A soccer player has to be flown to a hospital from a game. Another player, kicked inadvertently in practice, suffers a severed pancreas. A field hockey goalie kicks a ball away from the cage, and it strikes a teammate in the eye.
All serious injuries - all occurring over the past three years, all in girls events and two in Juniata County - that have taken place in sports that are among the safest to play.
Each time an incident like this occurs, it's followed by a clarion call for ambulances and trainers at every sports event in which a high school athlete takes part. This, despite the fact that having athletic trainers at games is a relatively new trend - and is not a requirement.
Oh, and somebody has to pay for it.
The issue comes to the forefront tonight because of a football game that isn't being played. East Juniata was slated to host Carson Long, but the trainer contracted by Juniata County School District is assigned to the girls soccer game between Juniata and East Juniata.
Carson Long couldn't provide a trainer - nor could Midd-West, the Tigers' football partner. District superintendent Kenneth Albaugh told me last week that he insists on a trainer for a contact sport like football, and that every effort was made to have a trainer present before the decision to cancel was made.
Want someone to blame for this debacle? As it turns out, it's not that easy - the issue goes back to East Juniata's effort, later reversed by the school board, to move the Tigers from the All-American Football Conference to the Twin Valley Conference. Because of that, scheduling issues made this an off-night contest.
I don't disagree with Albaugh's desire to protect student athletes from harm. And it's true the trainer at the soccer match will serve more of the district's constituency, albeit in a sport that is far less dangerous than most people think. To be fair, football isn't the most dangerous sport either - in fact, most people admit surprise on learning which students involved in a sporting activity are most likely to suffer a serious injury.
Here's a hint: They're at the football game - but they aren't in pads and helmets. Their uniforms include skirts and pompoms. Study after study shows that cheerleading is the most dangerous of all scholastic sports. Truth is, most scholastic sports are exceptionally safe, according to the National Center for Catastrophic Injury Research at the University of North Carolina, which has been looking at this for nearly 30 years
Each year, NCCIR publishes an annual report showing the injury rate for all college and high school sports. Injuries are classified as direct (from the sport) or indirect (related to the sport), and are broken into fatal, non-fatal and serious categories, with rates based on injuries per 100,000 participants.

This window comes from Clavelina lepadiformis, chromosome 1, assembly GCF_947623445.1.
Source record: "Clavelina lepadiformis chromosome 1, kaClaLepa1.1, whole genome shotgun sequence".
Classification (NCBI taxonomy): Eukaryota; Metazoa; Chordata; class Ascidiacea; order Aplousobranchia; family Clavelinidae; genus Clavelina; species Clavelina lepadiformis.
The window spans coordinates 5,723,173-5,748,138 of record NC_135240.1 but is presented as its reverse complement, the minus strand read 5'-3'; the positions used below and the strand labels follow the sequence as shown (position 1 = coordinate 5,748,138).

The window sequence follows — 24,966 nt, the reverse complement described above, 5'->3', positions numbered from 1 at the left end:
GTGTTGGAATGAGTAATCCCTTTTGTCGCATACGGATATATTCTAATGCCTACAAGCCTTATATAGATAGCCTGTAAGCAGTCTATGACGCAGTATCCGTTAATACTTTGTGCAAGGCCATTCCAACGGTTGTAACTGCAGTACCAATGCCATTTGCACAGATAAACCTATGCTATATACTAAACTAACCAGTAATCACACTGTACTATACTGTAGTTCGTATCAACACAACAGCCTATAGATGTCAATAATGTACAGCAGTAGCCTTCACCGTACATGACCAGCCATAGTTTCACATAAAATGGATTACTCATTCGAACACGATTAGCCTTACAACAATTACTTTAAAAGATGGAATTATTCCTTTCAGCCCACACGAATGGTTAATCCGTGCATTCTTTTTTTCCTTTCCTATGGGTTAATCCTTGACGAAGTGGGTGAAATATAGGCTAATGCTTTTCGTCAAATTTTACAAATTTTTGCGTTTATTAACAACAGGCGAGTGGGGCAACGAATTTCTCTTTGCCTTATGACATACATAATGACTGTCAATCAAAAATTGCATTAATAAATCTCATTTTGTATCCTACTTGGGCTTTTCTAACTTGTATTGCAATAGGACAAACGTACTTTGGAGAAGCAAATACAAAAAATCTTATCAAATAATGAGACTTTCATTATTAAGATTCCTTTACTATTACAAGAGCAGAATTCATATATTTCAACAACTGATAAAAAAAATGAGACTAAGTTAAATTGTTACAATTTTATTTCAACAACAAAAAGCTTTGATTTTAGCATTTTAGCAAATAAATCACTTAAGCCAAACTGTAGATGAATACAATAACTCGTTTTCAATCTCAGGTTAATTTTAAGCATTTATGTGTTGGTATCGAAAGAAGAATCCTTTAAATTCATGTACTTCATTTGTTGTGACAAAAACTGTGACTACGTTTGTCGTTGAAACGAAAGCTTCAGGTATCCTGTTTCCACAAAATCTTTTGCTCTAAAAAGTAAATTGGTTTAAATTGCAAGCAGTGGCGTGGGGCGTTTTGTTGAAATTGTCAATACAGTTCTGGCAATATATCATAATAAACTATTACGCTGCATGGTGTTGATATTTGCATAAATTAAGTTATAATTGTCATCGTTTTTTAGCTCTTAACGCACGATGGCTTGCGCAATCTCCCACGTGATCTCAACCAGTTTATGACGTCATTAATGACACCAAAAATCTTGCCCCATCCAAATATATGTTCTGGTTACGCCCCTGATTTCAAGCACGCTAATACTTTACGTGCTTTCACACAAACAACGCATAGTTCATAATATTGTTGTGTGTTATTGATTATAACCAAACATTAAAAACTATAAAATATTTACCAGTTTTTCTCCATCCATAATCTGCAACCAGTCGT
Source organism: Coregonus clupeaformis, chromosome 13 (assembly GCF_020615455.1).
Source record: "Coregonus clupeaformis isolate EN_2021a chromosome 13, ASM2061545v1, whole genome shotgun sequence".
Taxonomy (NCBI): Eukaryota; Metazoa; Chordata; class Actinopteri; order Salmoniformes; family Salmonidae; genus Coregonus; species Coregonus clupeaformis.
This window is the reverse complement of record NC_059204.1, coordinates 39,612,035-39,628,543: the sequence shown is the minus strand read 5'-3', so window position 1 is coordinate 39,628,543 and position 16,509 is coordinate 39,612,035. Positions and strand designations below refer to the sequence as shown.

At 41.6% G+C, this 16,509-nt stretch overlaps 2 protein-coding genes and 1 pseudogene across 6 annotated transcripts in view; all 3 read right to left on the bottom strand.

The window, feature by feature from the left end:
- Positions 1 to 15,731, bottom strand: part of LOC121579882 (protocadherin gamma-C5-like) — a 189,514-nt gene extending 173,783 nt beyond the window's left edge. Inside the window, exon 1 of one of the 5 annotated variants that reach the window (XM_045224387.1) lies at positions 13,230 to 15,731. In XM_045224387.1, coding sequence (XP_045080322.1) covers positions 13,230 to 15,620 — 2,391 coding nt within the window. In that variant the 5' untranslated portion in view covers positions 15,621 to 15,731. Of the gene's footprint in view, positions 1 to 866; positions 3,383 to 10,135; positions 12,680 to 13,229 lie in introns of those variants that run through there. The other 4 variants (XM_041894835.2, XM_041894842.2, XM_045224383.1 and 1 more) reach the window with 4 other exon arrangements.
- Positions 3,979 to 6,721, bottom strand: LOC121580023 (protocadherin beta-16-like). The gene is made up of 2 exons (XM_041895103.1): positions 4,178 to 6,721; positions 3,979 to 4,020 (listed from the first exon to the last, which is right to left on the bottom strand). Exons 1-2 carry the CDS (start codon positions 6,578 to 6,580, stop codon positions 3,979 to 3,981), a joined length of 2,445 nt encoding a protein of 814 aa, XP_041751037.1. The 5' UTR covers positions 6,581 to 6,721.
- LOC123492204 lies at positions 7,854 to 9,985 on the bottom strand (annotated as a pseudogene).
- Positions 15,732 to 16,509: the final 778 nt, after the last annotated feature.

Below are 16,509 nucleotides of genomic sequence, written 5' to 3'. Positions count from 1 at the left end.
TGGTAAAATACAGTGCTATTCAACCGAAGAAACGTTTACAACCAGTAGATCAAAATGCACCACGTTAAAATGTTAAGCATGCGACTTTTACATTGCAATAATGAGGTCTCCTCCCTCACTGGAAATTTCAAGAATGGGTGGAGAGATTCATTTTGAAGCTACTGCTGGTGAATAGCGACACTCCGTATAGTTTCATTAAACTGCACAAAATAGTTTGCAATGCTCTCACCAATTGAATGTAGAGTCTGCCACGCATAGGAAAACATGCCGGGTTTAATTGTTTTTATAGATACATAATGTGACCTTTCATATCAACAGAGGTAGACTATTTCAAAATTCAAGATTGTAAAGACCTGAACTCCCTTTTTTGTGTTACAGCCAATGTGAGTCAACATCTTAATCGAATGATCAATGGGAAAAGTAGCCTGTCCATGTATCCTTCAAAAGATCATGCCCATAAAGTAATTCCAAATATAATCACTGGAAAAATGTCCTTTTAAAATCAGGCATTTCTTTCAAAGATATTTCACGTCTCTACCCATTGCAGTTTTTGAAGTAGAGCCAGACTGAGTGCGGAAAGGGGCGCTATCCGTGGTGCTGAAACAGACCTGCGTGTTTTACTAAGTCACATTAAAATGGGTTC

Using the center's data, adding all injuries to determine which sports have the highest level of danger involved, boys gymnastics, boys softball, boys ice hockey and girls ice hockey are at the top of the list - football is No. 5 (NCCIR does not include cheerleading in its report).
Football lags even further behind when it comes to fatalities, where - believe it or not - boys softball has the highest number of deaths due to direct injuries (3.19), compared to 0.8 fatalities per 100,000 players in football (most of those due to indirect injuries). Boys basketball, which has a fatality rate of .75 per 100,000 for indirect injuries, is only slightly different from football overall in this regard.
The safest sports? Let's say your daughter is much better off in sports than your son: girls tennis and volleyball have the lowest injury rates, followed by softball and girls lacrosse. Girls track and girls soccer are among the lowest - in fact, after gymnastics and ice hockey, field hockey is the next most dangerous for girls, but the injury rate is a scant .26 per 100,000, about the same as track and soccer combined. Girls sports across the board are safer than the counterparts for boys.
Tennis and golf are the least dangerous for boys, followed by cross country and swimming. After football, lacrosse is the next most dangerous for boys, trailed by water polo and wrestling.
From an overall perspective, it shouldn't be a surprise that football ends up as an injury leader, not just because of the hitting, but because of the participation level - it's the single-most popular scholastic sport, with 35 percent of high school boys taking part. And, boys participate in sports at a rate nearly twice that of girls.
And if these numbers sound unacceptable, then you need to revoke your kid's drivers license - in 2009, after a 4 percent drop over 10 years, teen highway deaths still averaged 64 per 100,000, more than all high school sports combined.
Jeff Fishbein is sports editor of The Sentinel. Contact him at firstname.lastname@example.org.